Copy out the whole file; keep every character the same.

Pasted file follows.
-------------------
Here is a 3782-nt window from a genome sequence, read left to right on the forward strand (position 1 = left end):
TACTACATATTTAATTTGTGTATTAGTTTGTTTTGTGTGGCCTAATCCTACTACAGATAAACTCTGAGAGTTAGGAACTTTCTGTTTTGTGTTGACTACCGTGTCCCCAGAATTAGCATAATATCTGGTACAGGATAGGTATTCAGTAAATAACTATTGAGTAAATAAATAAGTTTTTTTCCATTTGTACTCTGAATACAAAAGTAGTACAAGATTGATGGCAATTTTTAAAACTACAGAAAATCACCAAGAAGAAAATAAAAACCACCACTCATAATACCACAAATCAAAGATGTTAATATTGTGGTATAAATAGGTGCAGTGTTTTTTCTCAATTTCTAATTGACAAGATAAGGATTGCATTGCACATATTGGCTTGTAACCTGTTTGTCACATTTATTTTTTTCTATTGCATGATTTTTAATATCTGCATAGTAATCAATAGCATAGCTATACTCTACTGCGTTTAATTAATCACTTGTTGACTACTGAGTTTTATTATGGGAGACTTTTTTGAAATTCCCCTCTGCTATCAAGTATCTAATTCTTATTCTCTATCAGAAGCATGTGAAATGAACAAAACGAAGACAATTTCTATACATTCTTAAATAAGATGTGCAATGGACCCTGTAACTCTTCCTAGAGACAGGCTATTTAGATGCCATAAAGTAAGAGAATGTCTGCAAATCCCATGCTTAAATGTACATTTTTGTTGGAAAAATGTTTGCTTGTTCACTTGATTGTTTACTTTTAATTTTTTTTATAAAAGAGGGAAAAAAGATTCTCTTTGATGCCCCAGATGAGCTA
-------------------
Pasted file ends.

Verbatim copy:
Here is a 3782-nt window from a genome sequence, read left to right on the forward strand (position 1 = left end):
TACTACATATTTAATTTGTGTATTAGTTTGTTTTGTGTGGCCTAATCCTACTACAGATAAACTCTGAGAGTTAGGAACTTTCTGTTTTGTGTTGACTACCGTGTCCCCAGAATTAGCATAATATCTGGTACAGGATAGGTATTCAGTAAATAACTATTGAGTAAATAAATAAGTTTTTTTCCATTTGTACTCTGAATACAAAAGTAGTACAAGATTGATGGCAATTTTTAAAACTACAGAAAATCACCAAGAAGAAAATAAAAACCACCACTCATAATACCACAAATCAAAGATGTTAATATTGTGGTATAAATAGGTGCAGTGTTTTTTCTCAATTTCTAATTGACAAGATAAGGATTGCATTGCACATATTGGCTTGTAACCTGTTTGTCACATTTATTTTTTTCTATTGCATGATTTTTAATATCTGCATAGTAATCAATAGCATAGCTATACTCTACTGCGTTTAATTAATCACTTGTTGACTACTGAGTTTTATTATGGGAGACTTTTTTGAAATTCCCCTCTGCTATCAAGTATCTAATTCTTATTCTCTATCAGAAGCATGTGAAATGAACAAAACGAAGACAATTTCTATACATTCTTAAATAAGATGTGCAATGGACCCTGTAACTCTTCCTAGAGACAGGCTATTTAGATGCCATAAAGTAAGAGAATGTCTGCAAATCCCATGCTTAAATGTACATTTTTGTTGGAAAAATGTTTGCTTGTTCACTTGATTGTTTACTTTTAATTTTTTTTATAAAAGAGGGAAAAAAGATTCTCTTTGATGCCCCAGATGAGCTA